January 17th, 2014
Posted by Caroline Popper, M.D., M.P.H.
Inadequate handwashing is a huge problem in hospitals, contributing to as much as 70% of hospital-acquired infections (HAIs), according to the US Centers for Disease Control and Prevention. Seth Freedman, co-founder and CEO of IntelligentM, and his partners believe they have a simple, innovative solution to boosting hand-washing rates—a smartband that contains electronic sensors to determine whether or not a healthcare worker is washing his or her hands effectively. In this second part of our interview, I discuss the barriers and challenges to introducing a new healthcare technology.
An Interview with IntelligentM Co-Founder Seth Freedman – Part Two
What obstacles have you encountered with creating a market for your new product?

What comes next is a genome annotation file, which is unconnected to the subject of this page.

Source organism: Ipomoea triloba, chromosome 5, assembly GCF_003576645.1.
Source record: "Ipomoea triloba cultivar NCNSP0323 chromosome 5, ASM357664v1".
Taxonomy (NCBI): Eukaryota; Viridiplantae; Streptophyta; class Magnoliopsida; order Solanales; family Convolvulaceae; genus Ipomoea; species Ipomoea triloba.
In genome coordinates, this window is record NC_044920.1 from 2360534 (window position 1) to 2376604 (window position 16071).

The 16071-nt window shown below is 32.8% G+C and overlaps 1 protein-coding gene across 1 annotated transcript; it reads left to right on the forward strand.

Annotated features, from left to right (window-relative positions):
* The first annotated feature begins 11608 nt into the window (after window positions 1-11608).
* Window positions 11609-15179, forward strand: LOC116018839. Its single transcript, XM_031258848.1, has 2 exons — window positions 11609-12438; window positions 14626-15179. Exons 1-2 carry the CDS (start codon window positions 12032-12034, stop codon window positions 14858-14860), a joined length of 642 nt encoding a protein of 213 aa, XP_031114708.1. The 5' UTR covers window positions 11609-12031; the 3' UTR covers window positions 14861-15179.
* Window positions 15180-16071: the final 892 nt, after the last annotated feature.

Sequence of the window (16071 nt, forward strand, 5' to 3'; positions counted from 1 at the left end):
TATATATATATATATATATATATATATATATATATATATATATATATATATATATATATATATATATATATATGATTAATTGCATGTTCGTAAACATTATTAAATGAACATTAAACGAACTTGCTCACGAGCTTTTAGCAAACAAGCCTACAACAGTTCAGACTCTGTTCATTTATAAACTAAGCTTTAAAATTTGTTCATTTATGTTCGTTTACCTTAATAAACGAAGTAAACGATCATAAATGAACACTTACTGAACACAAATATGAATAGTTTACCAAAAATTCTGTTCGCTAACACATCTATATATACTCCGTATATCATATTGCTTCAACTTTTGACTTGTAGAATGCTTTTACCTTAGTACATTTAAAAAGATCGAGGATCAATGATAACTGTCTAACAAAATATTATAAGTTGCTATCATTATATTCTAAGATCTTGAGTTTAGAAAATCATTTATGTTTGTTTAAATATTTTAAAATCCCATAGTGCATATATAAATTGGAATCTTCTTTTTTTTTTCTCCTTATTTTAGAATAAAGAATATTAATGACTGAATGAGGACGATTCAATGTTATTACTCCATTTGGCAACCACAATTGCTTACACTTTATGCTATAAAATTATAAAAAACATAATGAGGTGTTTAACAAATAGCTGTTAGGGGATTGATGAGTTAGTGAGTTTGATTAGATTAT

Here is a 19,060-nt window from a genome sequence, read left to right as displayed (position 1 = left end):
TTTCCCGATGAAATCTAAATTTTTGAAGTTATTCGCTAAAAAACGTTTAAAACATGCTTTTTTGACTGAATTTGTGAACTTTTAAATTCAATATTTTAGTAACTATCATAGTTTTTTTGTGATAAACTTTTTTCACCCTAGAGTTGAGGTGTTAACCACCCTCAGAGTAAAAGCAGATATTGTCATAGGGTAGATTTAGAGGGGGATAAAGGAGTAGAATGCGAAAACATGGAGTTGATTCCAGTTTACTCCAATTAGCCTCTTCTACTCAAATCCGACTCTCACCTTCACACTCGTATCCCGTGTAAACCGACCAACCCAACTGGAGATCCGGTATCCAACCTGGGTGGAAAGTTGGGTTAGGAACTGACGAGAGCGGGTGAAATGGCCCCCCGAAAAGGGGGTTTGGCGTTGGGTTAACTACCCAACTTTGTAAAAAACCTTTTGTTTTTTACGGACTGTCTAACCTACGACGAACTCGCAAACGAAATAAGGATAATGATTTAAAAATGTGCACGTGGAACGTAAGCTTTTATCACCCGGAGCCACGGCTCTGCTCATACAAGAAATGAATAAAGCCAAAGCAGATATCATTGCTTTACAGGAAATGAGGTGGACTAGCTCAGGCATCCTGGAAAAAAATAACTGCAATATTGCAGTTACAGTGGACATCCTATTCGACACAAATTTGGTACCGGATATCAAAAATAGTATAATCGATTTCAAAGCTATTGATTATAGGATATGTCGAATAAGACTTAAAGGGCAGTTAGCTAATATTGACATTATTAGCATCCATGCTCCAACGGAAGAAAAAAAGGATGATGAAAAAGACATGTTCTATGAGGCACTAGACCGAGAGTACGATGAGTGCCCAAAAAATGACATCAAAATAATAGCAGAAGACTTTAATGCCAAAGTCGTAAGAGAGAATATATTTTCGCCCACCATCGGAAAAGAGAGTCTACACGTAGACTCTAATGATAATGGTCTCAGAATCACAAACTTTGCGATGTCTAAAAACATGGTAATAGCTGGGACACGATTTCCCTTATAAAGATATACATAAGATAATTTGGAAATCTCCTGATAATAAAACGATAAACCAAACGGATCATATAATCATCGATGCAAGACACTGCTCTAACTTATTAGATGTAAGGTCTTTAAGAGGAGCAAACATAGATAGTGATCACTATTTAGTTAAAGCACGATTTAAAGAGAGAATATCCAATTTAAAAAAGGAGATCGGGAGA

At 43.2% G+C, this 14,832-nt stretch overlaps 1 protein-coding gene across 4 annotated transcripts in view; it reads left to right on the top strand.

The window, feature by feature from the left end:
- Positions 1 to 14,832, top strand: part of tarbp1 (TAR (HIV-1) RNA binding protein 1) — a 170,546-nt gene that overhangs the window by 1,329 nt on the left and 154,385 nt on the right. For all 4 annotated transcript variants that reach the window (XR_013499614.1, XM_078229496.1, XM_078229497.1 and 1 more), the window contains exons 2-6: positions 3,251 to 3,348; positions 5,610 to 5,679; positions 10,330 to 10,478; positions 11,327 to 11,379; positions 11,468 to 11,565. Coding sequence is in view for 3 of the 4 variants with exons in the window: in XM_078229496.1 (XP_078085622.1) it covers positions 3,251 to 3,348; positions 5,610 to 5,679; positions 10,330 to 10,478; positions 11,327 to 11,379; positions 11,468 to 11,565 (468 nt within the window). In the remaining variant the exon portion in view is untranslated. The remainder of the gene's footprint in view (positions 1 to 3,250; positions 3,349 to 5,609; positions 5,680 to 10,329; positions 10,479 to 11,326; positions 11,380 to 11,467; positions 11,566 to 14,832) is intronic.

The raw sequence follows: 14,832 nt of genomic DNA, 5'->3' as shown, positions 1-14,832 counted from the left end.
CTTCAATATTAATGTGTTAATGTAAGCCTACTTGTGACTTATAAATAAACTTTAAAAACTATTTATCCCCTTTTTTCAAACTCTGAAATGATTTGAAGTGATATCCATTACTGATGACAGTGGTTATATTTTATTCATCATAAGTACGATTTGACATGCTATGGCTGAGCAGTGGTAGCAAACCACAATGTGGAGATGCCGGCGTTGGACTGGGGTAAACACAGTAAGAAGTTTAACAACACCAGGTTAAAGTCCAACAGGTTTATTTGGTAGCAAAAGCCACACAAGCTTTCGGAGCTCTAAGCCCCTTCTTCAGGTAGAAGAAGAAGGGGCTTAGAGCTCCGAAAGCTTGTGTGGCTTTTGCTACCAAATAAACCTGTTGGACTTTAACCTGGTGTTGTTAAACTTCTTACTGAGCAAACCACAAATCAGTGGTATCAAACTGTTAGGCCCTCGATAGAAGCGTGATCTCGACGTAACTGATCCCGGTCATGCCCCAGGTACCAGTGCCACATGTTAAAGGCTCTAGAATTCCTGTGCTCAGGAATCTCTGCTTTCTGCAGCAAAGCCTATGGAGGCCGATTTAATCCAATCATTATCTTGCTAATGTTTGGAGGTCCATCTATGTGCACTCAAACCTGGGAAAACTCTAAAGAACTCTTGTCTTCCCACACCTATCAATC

The hardest issue for us is that it’s very difficult to sell new technology to hospitals. That is a historical pattern. If you look at the introduction of magnetic resonance imaging (MRI) and smart infusion technology, they weren’t accepted immediately either. Hospitals are large, bureaucratic organizations, often reluctant to change. It’s a difficult environment with lots of approval points and long sales cycles. Smaller, product development companies are all experiencing this reluctance now. So, we’re talking with early adopters of technology products at hospitals, and at specific healthcare facilities that are known to be early adopters of technology. Once those organizations validate electronic hand hygiene compliance products, ours and our competitors, then the purchasing and usage of these products becomes more widespread.
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